7. Fore-shadowing?One sidenote to this tiff that didn't receive much airtime on Friday was the fact that this had been brewing during the first round as well. Following his opening 4-under 68, Elkington met with the media:

    Q: Do you see low scores this week on this course?
    A: You'll have to play well. I mean, I played with Bubba Watson. I told my caddie in the beginning of the week I didn't think it was a long driver's course because it's all about being on the green in regulation. I played with Bubba Watson and he hits the ball long, but he didn't score better than we did, Shigeki Maruyama and I. It's sort of a long Hilton Head or a TPC Sawgrass, it's a thinking man's course.

Now, calling Bubba a "long driver" isn't exactly news nor is it the type of fighting words that could get Elk into trouble with his playing partner. But it's the end of that quote, the insinuation that Watson isn't a "thinking man" on the course, that could certainly cause a rift between the players.

Don't know if Bubba heard this comment or not, but it certainly could have served as fuel to the fire.

8. Third man inThis situation was not without some humor, however. While the situation climaxed between Watson and Elkington, the third member of their playing group, who speaks limited English, simply took in the scene. As reported by The Advocate:

    When Maruyama emerged from the scoring area, he looked at a large group of waiting reporters and pretended to be boxing. He then smiled and said, "Big problem."

    Through an interpreter, Maruyama said the incident started during Thursday's first round and everything boiled over Friday.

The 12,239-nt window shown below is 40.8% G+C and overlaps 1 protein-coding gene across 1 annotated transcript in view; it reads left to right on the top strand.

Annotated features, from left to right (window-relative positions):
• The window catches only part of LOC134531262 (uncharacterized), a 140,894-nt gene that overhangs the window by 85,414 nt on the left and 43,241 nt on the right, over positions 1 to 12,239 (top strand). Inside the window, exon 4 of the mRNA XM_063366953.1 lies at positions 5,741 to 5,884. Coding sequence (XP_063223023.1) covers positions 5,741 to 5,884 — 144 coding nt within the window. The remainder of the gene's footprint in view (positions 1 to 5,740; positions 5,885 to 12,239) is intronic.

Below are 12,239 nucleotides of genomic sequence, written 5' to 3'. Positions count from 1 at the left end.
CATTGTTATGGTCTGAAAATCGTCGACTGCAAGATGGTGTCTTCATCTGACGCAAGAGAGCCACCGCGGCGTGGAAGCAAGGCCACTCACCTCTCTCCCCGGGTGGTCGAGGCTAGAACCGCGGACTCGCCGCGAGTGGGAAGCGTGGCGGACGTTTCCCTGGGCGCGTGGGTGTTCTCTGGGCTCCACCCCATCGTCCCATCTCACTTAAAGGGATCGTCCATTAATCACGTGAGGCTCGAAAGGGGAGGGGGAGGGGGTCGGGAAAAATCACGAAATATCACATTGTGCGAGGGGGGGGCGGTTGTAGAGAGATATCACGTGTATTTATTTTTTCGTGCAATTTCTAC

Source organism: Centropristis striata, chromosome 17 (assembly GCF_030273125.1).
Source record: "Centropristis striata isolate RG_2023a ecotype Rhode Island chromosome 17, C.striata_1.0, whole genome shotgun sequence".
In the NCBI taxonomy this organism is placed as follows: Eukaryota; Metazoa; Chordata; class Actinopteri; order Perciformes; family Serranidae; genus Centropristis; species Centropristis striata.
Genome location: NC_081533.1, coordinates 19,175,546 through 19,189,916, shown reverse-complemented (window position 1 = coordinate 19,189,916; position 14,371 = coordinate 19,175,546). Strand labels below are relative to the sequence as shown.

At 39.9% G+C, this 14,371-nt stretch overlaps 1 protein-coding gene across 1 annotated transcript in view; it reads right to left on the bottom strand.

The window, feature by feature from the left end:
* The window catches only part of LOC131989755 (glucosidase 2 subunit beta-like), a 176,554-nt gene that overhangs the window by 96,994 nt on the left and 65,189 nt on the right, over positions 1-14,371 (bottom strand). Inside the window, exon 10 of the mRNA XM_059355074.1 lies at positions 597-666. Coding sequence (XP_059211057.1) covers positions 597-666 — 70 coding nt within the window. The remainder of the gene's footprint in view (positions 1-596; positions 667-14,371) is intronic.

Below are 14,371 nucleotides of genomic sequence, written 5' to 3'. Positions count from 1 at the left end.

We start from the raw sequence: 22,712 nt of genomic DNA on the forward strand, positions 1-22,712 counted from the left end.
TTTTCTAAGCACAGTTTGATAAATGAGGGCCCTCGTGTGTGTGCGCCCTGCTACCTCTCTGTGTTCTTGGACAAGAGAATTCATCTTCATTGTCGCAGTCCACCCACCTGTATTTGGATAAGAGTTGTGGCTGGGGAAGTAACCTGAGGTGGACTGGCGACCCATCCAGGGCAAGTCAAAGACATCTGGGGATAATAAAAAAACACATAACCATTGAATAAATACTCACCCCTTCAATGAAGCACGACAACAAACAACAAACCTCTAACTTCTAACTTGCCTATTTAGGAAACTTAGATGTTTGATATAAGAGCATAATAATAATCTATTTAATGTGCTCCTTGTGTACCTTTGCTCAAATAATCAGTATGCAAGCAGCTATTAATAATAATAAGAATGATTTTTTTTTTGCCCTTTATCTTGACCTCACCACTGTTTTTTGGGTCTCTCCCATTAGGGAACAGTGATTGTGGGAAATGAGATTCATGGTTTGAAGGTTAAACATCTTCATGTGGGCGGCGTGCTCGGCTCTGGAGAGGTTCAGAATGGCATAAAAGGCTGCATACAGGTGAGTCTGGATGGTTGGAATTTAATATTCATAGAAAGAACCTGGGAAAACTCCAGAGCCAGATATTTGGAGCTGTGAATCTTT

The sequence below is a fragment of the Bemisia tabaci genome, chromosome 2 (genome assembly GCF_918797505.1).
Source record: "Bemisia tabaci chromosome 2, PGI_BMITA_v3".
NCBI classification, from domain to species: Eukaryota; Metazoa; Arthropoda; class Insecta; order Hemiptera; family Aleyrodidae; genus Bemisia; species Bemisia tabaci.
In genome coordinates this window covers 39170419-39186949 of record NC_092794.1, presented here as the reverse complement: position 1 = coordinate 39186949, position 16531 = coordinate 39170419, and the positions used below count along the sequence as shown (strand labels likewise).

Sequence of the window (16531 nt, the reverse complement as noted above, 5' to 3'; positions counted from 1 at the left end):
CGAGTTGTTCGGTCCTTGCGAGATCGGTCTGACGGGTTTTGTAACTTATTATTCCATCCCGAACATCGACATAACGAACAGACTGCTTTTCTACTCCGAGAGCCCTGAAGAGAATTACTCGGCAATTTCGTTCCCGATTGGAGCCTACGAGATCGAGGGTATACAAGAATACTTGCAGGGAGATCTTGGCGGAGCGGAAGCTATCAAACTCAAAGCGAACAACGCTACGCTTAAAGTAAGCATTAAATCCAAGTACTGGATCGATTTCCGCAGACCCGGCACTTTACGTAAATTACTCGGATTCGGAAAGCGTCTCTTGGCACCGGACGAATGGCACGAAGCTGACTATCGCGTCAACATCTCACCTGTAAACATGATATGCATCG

"[Watson] said Elkington was noisy and his caddie was loud, too," Maruyama said. "Elkington wanted to talk with him about it, but [Watson] ignored him. Then he said a bad word."

9. Matching pairFirst- and second-round tee times on the PGA Tour are randomly generated by a computer, though former champions are usually grouped with likeminded players and non-winners compete with other non-winners. So perhaps it's simply computer laziness to blame for pairing alphabetically linked Roland Thatcher and Nicholas Thompson so often this season. (Though truth be told, a third Nationwide Tour grad, Kyle Thompson, falls between those two alphabetically.)

"Every round," Thatcher told the Weekly 18 via text message on Friday, "but he's a good guy to play with." And why not? Thatcher and Thompson fed off of each other so well over the first two rounds that they were able to shoot identical scores of 4-under-par 140 through the opening 36 holes. Those matching totals earned the players another tee time together on Saturday and they remained paired when groupings didn't change for the final round.

Thompson finished with rounds of 67-71 for a T-4 result -- the best of his career on the PGA Tour -- and Thatcher closed with a 70-72 to finish T-20.

10. Just like old timesTim Clark made a hole-in-one at 174-yard ninth hole during the second round. "They've shortened the hole a little bit for us, makes it a bit easier," he said afterward. "Hit a 6-iron in there. I was obviously aiming a little right of the flag, but hit a really good shot and it hit soft and disappeared."

We couldn't help but compare it to Clark's first-ever ace, which came as an 8-year-old in South Africa. He described that one to us in a recent Hot Seat interview: "It was my home course, and it was a junior tournament. The hole probably measures about 135 yards or so, and I had a 2-wood, about five irons and a putter, so I got up there and hit the 2-wood, ran it up between the two bunkers that guard the pin. That was the only way I could get it up there, by running it up this little pathway that was only 5 or 6 feet wide. Sure enough, it ran up there and went into the hole."